Mahathir’s criticism of UNDP’s human development index misinformed and misguided

by Parliamentary Opposition Leader, DAP Secretary-General and MP for Tanjung, Lim Kit Siang, in Petaling Jaya on Friday, 4td June 1993:

Mahathir’s criticism of UNDP’s human development index misinformed and misguided

The anger and criticism of the Prime Minister, Datuk Seri Dr. Mahathir Mohamed, against the United Nations Development Programme (UNDP) in ranking the country in the 57th position and below Israel in human development in its 1993 report is misinformed and misguided.

The report that Malaysia had slipped from a high ranking in human development in the UNDP report in 1991 to the 51st position last year and further lower to 57th position this year is not correct either.

The UNDP’s human development report ranking for Malaysia in 1991 was 52nd position, and it went up to 51st position in 1992, and from reports, it slipped down to 57th position in the 1993 Report.

Dr. Mahathir said the UNDP human development ranking must not be taken seriously, and said that UNDP ignorance was obvious “as Isreal, where people are being killed daily and children shot, was ranked higher than Malaysia which was trying to create a stable atmosphere.”

It is apparent that Dr. Mahathir is not aware of the criteria used by the UNDP for its human development ranking of countries in its annual reports, confusing the human development index with political freedoms.

As the UNDP 1991 report explained, its human development index (HDI) combined national income with two social indicators – adult literacy and life expectancy.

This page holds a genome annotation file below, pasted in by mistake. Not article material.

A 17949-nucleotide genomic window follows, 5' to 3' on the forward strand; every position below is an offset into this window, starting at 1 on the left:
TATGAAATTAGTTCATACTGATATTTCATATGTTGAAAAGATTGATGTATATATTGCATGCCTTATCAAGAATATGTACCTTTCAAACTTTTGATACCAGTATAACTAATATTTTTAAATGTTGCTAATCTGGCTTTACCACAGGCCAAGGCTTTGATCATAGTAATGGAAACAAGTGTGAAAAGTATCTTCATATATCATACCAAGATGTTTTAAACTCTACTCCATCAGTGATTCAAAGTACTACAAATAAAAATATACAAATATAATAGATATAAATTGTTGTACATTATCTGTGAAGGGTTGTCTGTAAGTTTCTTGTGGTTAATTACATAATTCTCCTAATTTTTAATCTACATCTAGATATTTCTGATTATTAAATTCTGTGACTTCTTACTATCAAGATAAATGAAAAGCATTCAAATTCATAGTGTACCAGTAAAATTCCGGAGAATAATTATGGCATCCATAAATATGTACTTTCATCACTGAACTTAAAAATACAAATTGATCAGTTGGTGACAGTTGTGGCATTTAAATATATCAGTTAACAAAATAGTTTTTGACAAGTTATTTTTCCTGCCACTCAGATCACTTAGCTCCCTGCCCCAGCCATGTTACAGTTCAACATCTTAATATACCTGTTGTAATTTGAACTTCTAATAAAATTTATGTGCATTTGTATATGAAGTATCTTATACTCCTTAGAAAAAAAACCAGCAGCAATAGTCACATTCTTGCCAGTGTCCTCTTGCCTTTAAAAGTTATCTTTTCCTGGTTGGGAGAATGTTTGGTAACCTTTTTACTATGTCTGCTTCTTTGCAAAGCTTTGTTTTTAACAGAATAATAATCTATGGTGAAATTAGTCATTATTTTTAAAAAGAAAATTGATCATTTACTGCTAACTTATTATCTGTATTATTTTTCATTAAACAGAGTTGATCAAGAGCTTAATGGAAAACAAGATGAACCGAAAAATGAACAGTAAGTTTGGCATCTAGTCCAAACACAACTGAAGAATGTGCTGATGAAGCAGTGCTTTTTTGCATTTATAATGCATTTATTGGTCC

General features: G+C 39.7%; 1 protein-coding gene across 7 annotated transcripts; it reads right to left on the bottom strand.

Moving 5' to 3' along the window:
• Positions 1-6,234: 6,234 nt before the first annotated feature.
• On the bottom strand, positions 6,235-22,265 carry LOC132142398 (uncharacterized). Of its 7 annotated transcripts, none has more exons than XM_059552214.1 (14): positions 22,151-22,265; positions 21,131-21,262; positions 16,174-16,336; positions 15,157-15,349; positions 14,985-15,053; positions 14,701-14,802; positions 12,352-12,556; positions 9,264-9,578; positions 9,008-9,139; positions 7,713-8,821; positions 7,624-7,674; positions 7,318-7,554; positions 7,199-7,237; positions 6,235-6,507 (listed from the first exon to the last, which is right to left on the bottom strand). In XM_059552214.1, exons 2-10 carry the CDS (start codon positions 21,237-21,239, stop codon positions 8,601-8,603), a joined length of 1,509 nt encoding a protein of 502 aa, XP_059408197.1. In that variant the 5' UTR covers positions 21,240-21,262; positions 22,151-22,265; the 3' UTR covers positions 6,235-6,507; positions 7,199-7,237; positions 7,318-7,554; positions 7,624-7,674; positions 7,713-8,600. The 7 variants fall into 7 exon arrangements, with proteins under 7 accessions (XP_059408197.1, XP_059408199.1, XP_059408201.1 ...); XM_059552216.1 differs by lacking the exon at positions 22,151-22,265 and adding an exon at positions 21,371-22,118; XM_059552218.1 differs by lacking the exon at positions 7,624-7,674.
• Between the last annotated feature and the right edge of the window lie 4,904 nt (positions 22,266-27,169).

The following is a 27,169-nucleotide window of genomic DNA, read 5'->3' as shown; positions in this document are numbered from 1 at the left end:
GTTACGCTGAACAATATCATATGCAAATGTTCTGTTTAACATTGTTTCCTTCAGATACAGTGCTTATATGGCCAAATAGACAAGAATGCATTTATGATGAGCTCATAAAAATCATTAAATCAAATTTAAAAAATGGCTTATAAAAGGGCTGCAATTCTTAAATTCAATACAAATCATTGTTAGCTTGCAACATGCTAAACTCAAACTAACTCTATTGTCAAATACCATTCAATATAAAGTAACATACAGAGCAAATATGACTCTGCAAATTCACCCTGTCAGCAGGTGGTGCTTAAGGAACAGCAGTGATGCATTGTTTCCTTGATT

The UNDP chose these three components of longevity, knowledge and decent living standards as they are a reliable measure of sicio0economic progress.

The 1991 UNDP report concedes that its HDI does not include freedom – political and civil rights. This was why in the 1991 UNDP Report, it proposed a new ranking to measure human freedoms in each country, formulating a Human Freedom Index (HFI).

Malaysia was placed in the 55th position out of 88 countries, and this was the subject of a fierce denunciation by Dr. Mahathir against the UNDP Human Freedom Index.

In 1991, Dr. Mahathir did not express any objection to Malaysia being placed in the 52nd place in its human development ranking.

The UNDP had admitted the limitations of its definition of Human Development Index, as it agrees the concept of human development is incomplete if it does not incorporate freedom, and that the next logical step would be to merge the HDI and the HFI into one overall index which it concede is not yet possible in any realistic fashion.

Instead of railing against the UNDP Reports, it would be more beneficial for Malaysia if the government is prepared to conduct a nation-wide examination of our own record both on Human rights as well as human development.